2
$\begingroup$

Let $V$ be a one dimensional graded $\mathbb Q$-vector space; $V=\bigoplus_{i\geq 0}V_i$ and all $V_i$ are zero except $V_{2n+1}$ for some given $n$. Let $v$ be a generator of $V_{2n+1}$. Now take the free commutative graded algebra $\Lambda V$ on $V$. I want to understand the grading on $\Lambda V$. I know that $\Lambda V$ is graded as $\Lambda V=\bigoplus_{i\geq 0}{\Lambda^iV}$ where each $\Lambda^iV$ has a basis consisting of all possible products of $i$ elements from the basis of $V$. In our case the only basis element is $v$ and $v^2=0$ so the only product is $v$ of lenght 1, hence $\Lambda V=\Lambda^0V\oplus \Lambda^1V$ where $\Lambda^0V$ is isomorphic to $\mathbb Q$ with basis $1$ and $\Lambda^1V$ is isomorphic to $V$ with basis $v$. Is this correct? is it possible to have the following grading : $\Lambda V=\Lambda^0V\oplus \Lambda^{2n+1}V$?

I think it is not possible because we can not have an element of length $2n+1$ out of $v$ since $v^2=0$. Thank you for your help!!

$\endgroup$
1
$\begingroup$

The decomposition of $\Lambda V$ you give is useful when considering the length, as you refer to it, or number of factors in a wedge product $x = v_1 \wedge \ldots \wedge v_k \in \Lambda V$.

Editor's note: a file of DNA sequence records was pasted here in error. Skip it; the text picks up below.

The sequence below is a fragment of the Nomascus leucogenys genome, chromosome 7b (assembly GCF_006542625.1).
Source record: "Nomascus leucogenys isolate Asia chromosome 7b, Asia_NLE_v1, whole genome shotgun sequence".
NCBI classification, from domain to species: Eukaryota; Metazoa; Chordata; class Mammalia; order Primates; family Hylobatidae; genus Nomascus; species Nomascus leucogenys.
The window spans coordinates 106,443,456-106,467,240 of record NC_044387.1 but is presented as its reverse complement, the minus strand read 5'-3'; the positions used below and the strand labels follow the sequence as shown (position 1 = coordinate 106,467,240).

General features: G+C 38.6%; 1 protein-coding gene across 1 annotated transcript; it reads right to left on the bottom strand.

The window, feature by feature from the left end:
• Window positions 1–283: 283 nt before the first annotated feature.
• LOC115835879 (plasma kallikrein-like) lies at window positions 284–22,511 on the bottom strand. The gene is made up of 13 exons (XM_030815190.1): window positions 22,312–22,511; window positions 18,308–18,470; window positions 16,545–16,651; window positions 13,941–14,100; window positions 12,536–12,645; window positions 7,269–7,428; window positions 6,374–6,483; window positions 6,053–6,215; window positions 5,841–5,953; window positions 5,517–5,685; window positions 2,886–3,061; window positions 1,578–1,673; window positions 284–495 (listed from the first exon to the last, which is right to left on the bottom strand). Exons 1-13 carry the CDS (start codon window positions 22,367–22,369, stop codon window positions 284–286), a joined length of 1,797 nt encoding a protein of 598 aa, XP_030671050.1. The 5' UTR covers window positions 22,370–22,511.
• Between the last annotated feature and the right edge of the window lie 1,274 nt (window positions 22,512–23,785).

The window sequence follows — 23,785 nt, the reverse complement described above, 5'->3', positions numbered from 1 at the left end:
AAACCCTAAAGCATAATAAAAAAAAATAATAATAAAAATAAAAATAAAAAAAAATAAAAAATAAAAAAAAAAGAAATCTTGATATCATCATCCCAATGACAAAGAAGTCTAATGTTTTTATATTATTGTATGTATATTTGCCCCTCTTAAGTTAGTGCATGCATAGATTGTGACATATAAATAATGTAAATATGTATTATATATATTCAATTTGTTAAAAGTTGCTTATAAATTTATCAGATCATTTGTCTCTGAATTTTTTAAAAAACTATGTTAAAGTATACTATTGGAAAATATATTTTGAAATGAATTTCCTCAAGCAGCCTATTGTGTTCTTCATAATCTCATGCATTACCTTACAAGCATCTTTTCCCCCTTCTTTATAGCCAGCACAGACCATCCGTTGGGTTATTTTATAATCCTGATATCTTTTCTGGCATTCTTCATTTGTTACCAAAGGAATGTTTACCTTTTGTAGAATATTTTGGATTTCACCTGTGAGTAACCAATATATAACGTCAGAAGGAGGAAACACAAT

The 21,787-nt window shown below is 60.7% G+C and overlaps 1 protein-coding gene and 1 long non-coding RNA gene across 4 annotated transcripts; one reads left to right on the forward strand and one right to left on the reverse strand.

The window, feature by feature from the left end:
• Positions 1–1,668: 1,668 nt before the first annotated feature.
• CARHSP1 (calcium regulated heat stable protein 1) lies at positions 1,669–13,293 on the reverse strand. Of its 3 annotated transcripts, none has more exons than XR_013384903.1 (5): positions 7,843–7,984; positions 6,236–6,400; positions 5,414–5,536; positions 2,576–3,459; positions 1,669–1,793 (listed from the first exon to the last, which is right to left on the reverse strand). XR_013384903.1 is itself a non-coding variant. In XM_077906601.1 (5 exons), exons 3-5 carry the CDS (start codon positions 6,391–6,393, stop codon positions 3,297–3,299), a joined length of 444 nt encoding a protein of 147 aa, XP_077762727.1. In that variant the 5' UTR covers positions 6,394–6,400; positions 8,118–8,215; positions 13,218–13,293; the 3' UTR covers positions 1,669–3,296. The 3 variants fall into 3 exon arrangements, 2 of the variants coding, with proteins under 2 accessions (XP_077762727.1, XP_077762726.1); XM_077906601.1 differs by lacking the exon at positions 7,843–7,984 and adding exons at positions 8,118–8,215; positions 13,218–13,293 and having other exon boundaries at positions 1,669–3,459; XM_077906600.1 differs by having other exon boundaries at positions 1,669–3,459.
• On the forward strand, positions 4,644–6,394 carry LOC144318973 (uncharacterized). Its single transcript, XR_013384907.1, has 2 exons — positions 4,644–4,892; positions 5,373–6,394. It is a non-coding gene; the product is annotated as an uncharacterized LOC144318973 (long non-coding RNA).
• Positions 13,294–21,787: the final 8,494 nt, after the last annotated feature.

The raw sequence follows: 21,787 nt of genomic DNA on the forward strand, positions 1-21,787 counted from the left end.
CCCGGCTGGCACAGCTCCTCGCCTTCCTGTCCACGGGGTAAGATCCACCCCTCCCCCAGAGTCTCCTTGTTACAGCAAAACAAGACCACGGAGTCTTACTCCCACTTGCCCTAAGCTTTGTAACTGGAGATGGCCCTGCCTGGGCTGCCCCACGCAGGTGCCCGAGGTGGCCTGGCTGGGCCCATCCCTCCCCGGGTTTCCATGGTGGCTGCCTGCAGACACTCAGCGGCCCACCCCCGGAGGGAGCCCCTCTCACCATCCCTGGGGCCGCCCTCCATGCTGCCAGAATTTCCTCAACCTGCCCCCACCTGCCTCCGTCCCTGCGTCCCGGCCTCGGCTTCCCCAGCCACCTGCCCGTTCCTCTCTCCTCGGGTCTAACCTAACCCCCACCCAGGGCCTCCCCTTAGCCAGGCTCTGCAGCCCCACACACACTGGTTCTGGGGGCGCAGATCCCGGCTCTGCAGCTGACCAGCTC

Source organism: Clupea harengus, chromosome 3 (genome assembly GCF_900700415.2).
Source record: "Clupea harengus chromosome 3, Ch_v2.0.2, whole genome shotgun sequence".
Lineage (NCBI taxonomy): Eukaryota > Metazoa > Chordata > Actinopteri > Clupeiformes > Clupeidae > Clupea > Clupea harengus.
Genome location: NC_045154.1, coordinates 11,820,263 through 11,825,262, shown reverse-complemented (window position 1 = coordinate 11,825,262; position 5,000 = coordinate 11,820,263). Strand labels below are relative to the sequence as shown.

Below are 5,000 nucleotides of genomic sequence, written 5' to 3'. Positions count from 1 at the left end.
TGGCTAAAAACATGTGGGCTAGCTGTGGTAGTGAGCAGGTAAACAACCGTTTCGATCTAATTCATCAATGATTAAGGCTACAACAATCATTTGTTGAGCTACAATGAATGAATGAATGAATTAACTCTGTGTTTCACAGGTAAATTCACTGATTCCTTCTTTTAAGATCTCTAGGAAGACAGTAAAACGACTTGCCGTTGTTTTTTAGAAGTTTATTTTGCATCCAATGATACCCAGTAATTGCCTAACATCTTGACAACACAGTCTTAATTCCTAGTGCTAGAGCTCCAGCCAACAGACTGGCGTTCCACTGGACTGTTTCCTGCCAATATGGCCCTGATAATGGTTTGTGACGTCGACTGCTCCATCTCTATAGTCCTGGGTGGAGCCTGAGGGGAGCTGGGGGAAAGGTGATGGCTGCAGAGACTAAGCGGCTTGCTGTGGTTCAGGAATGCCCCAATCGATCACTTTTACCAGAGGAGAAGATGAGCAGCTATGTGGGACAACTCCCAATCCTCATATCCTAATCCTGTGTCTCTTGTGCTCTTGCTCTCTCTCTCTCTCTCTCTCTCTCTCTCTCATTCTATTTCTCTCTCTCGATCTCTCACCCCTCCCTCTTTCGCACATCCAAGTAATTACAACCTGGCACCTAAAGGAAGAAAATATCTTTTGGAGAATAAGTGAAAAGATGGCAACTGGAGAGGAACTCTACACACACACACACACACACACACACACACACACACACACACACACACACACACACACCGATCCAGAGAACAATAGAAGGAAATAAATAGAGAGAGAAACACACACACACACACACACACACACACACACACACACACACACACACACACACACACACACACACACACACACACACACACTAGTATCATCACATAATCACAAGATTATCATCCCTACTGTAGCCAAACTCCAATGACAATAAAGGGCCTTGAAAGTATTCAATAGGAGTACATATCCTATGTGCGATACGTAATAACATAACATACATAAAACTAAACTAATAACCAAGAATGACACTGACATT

To figure out the grading, consider that the free commutative graded algebra usually has a universal property, namely being universal for maps from a graded vector space into a graded commutative, graded $\mathbb{Q}$-algebra: Given such a map of graded modules $f:V \to U(E)$, where $U$ is the forgetful functor from graded algebras to graded vector spaces, there should be a unique map of graded algebras $\hat f: \Lambda V \to E$ extending $f$.

In particular, $V$ can be taken to be contained in $\Lambda V$ and the inclusion should respect the grading, hence, the grading you propose yourself with $\mathbb{Q}$ in degree $0$ and $\Lambda^1 V = V$ (!) in degree $2n+1$ is the way to go here.

In general, elements of the form $v \in V$ keep their grading, and products or elements of degree higher than one add their gradings: $$ \operatorname{deg} ( v_1 \wedge \ldots \wedge v_k) = \sum_{i=1}^k \operatorname{deg}(v_i). $$

The confusion probably stems from the fact that if $V$ is a vector space interpreted as a graded vector space sitting in degree $1$, then in $\Lambda V$ the notion of length and degree conincide.

$\endgroup$

Your Answer

By clicking “Post Your Answer”, you agree to our terms of service, privacy policy and cookie policy

Not the answer you're looking for? Browse other questions tagged or ask your own question.